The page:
Caterpillar Inc. (CAT) is the world’s leading manufacturer of construction and mining equipment, diesel and natural gas engines, industrial gas turbines and diesel-electric locomotives. Caterpillar Inc. issues bondsboth in its own name and via Caterpillar Financial Services Corporation. Caterpillar Financial Services Corporation is the beneficiary of a support agreement, not a guarantee, from Caterpillar Inc.
In this note, we turn to the U.S. dollar bonds issued by Caterpillar Financial Services Corporation and compare its current default probabilities and credit spreads with those on all heavily traded corporate fixed-rate bonds on June 24, 2014 . A total of 109 trades were reported on 24 fixed-rate bond issues of Caterpillar Financial Services Corporation with June 24 trading volume of $88 million.
Conclusion: We believe that a majority of sophisticated analysts would rank Caterpillar Inc. as “investment grade” because of its long-run default probability ranking in the best 3% of the general industrial peer group. Caterpillar Inc. also ranks number 60 on Forbes’ world’s most valuable brands list. What is a surprise to us is that Caterpillar Inc. and Caterpillar Financial Services Corporation bonds offer above average value, because we have seen often that “brand name” firms’ bonds trade at a brand name premium. On June 24, only 7 of 433 heavily traded bonds offered a better credit spread to default probability ratio than the best Caterpillar Inc. bond issue. The bulk of the Caterpillar Inc. and Caterpillar Financial Services Corporation bond issues were solidly in the best value half of the heavily traded universe.
Institutional investors around the world are required to prove to their audit committees, senior management, and regulators that their investments are in fact “investment grade.” For many investors, “investment grade” is an internal definition; for many banks and insurance companies “investment grade” is also defined by regulators. We consider whether or not a reasonable U.S. bank investor would judge Caterpillar Inc. to be “investment grade” under theJune 13, 2012 rules mandated by the Dodd-Frank Act of 2010. For a discussion of the implications of the Dodd-Frank Act on the definition of investment grade, see our post on Citigroup in December.
Assuming the recovery rate in the event of default would be the same on all bond issues of the same seniority for the same issuer, a sophisticated investor who has moved beyond legacy ratings seeks to maximize revenue per basis point of default risk from each incremental investment, subject to risk limits on macro-factor exposure on a fully default-adjusted basis. In this note, we also analyze the maturities where the credit spread to default probability ratio is highest for Caterpillar Inc. and Caterpillar Financial Services Corporation.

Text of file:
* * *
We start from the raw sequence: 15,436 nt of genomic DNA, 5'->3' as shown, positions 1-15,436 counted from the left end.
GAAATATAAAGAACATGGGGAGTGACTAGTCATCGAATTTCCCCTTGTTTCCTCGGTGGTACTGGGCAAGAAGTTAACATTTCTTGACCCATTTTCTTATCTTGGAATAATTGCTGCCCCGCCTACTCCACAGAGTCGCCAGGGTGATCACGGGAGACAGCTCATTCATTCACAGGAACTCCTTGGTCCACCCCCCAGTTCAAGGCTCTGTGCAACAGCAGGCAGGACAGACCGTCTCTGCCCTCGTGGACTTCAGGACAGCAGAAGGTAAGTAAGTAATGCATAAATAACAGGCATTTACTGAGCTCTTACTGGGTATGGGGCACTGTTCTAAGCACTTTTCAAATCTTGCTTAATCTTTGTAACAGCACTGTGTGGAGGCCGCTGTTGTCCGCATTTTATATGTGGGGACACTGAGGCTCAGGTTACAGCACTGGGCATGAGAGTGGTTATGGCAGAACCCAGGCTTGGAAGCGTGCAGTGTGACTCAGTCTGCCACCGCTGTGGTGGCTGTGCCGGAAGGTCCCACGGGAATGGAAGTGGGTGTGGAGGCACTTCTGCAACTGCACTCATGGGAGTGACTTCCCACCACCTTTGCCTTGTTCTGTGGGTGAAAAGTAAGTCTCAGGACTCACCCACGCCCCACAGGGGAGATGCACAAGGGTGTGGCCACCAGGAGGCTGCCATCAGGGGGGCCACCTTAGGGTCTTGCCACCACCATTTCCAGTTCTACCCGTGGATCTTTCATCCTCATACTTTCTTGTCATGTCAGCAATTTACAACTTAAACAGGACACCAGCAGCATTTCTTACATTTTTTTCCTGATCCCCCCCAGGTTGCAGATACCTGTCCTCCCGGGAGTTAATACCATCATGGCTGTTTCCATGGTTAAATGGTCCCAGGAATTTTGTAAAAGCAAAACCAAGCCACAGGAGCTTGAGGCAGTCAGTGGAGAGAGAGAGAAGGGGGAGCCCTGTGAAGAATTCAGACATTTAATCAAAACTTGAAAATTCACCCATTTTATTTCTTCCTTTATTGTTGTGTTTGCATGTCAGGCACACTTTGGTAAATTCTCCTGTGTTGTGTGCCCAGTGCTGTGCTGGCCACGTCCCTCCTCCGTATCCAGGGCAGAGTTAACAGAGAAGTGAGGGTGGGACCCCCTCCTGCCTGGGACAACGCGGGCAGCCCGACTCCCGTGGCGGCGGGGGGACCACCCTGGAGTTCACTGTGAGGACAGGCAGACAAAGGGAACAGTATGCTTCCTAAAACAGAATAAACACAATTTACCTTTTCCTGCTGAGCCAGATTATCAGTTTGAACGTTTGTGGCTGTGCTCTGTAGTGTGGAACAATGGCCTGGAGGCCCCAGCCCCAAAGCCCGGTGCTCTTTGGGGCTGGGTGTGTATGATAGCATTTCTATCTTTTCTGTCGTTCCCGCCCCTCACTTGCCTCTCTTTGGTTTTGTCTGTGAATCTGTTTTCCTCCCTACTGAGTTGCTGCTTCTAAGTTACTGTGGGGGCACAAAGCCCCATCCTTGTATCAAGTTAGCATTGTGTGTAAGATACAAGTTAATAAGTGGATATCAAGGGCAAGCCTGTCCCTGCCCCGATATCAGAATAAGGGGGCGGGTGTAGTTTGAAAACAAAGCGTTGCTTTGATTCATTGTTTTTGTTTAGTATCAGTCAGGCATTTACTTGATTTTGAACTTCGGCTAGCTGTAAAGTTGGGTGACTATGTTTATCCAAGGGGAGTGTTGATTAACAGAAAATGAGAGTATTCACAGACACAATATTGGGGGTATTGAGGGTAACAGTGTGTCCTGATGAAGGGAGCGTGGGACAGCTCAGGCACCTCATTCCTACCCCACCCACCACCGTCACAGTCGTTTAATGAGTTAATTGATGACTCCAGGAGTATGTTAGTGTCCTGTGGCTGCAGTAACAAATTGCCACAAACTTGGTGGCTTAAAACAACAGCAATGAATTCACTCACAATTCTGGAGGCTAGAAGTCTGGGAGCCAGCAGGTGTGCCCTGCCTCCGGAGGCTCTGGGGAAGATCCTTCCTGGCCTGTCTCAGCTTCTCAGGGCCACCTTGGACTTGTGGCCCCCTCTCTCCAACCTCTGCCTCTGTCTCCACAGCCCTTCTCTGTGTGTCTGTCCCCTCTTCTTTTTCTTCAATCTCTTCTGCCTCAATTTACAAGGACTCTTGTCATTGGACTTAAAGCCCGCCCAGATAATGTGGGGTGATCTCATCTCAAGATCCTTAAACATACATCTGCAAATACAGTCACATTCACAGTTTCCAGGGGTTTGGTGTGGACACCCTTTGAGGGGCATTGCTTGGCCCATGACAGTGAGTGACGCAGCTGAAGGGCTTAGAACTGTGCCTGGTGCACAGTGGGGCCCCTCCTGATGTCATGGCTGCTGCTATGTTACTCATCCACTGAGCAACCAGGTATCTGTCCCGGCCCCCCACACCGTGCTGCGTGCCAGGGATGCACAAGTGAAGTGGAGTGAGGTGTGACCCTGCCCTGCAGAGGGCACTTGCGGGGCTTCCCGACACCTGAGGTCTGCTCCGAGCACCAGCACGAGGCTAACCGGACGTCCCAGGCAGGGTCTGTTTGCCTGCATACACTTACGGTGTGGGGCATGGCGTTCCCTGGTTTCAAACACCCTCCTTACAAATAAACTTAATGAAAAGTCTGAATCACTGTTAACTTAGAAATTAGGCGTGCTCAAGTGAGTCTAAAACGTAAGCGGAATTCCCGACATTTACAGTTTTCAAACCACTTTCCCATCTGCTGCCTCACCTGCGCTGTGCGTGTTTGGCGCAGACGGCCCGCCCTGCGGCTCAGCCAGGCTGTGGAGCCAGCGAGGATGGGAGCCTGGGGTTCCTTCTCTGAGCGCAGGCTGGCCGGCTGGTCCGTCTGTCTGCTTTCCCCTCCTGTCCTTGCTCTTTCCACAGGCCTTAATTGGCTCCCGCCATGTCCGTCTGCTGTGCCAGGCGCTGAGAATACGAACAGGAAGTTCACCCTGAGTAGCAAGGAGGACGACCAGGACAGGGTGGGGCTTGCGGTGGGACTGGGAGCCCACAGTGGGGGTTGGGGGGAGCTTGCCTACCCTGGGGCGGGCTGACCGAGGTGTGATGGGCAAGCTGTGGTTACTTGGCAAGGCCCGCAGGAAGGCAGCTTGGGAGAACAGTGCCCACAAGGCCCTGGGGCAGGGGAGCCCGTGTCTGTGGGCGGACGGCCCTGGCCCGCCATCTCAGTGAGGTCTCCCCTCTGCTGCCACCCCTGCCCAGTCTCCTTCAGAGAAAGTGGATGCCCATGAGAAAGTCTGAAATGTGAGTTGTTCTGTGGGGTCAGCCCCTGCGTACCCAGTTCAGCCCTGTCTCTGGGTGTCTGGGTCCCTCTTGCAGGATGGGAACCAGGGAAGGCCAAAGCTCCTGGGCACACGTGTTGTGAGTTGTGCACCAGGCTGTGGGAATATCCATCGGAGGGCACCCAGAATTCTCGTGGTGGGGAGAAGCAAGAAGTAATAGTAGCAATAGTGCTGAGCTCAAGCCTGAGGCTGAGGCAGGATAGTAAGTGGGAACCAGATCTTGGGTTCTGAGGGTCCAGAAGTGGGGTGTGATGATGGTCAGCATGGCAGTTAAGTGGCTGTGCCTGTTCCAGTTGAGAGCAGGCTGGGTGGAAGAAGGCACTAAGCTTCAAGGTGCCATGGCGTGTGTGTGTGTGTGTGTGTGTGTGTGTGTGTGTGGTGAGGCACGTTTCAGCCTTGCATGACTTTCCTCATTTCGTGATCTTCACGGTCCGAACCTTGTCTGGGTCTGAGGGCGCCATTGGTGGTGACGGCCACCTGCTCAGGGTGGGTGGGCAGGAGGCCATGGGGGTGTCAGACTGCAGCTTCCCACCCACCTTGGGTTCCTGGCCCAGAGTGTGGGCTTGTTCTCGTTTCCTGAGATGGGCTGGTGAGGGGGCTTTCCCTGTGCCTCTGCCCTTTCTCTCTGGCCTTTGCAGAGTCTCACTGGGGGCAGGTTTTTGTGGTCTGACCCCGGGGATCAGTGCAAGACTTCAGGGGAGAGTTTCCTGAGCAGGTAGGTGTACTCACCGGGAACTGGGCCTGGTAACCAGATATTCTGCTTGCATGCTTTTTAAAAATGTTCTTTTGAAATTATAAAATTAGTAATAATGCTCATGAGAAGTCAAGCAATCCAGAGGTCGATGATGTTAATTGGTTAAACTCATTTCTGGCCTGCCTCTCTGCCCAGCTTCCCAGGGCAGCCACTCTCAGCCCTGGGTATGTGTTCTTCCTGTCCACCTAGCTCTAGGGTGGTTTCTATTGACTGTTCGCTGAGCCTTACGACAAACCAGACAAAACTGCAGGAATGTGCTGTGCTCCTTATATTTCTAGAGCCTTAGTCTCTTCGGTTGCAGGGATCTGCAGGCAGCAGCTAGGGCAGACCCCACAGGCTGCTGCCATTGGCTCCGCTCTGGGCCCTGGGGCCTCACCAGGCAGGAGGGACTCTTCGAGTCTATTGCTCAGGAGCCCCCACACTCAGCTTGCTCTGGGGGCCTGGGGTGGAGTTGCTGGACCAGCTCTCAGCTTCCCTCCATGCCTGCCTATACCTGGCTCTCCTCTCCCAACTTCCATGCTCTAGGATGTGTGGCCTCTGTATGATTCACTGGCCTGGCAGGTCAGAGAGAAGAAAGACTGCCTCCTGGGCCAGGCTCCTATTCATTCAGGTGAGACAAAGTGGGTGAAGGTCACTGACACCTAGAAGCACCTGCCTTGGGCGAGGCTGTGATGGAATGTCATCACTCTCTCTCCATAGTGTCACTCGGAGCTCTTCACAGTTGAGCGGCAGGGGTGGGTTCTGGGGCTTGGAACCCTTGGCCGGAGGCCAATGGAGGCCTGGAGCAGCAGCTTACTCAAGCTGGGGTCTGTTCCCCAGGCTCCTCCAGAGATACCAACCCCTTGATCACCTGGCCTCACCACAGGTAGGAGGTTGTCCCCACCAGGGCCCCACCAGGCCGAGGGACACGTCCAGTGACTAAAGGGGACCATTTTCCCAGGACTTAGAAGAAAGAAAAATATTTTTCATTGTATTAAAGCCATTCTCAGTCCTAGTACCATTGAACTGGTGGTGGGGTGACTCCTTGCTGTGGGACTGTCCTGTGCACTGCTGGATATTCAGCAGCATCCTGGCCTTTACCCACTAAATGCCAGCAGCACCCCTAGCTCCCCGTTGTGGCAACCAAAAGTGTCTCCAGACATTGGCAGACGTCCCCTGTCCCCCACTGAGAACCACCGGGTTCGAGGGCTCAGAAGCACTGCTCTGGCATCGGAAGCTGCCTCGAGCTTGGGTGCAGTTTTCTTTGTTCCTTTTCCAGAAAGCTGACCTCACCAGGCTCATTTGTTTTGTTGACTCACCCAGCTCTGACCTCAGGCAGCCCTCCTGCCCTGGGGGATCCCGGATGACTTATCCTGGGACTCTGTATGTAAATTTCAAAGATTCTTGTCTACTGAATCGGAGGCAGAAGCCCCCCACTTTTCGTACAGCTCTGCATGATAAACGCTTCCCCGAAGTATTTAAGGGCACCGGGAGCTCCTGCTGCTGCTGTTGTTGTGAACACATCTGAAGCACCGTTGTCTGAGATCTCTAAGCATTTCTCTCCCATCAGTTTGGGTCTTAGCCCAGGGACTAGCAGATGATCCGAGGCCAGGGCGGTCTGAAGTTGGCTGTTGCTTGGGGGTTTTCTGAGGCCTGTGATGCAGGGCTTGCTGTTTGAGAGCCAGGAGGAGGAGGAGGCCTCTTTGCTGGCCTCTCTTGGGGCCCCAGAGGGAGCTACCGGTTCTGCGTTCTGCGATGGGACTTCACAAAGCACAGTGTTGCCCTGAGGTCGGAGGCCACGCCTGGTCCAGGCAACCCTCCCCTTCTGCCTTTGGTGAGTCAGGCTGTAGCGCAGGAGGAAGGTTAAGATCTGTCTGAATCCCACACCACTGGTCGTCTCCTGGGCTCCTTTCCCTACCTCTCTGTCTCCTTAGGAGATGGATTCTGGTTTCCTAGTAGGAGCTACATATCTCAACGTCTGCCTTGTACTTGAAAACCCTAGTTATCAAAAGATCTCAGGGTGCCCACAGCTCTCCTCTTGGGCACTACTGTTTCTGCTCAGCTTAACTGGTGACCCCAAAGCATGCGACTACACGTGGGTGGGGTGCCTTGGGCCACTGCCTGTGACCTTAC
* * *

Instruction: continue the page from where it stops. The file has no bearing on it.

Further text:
Term Structure of Default Probabilities
Maximizing the ratio of credit spread to matched-maturity default probabilities requires that default probabilities be available at a wide range of maturities. The graph below shows the current default probabilities for Caterpillar Inc. (green line) ranging from one month to 10 years on an annualized basis. As a first approximation, we make the optimistic assumption that these default probabilities also apply to Caterpillar Financial Services Corporation. We plot the current default probabilities versus the default probabilities for Caterpillar Inc. six months earlier on December 24, 2013 (orange line). For maturities longer than ten years, we assume that the ten year default probability is a good estimate of default risk. The current Caterpillar Inc. default probabilities range from 0.00% at one month (the default probabilities are positive but round to zero at two decimal places) to 0.00% at 1 year (same comment) and 0.09% at ten years.
We also explain the source and methodology for the default probabilities in each Instablog posted by Kamakura Corporation on www.SeekingAlpha.com.
Summary of Recent Bond Trading Activity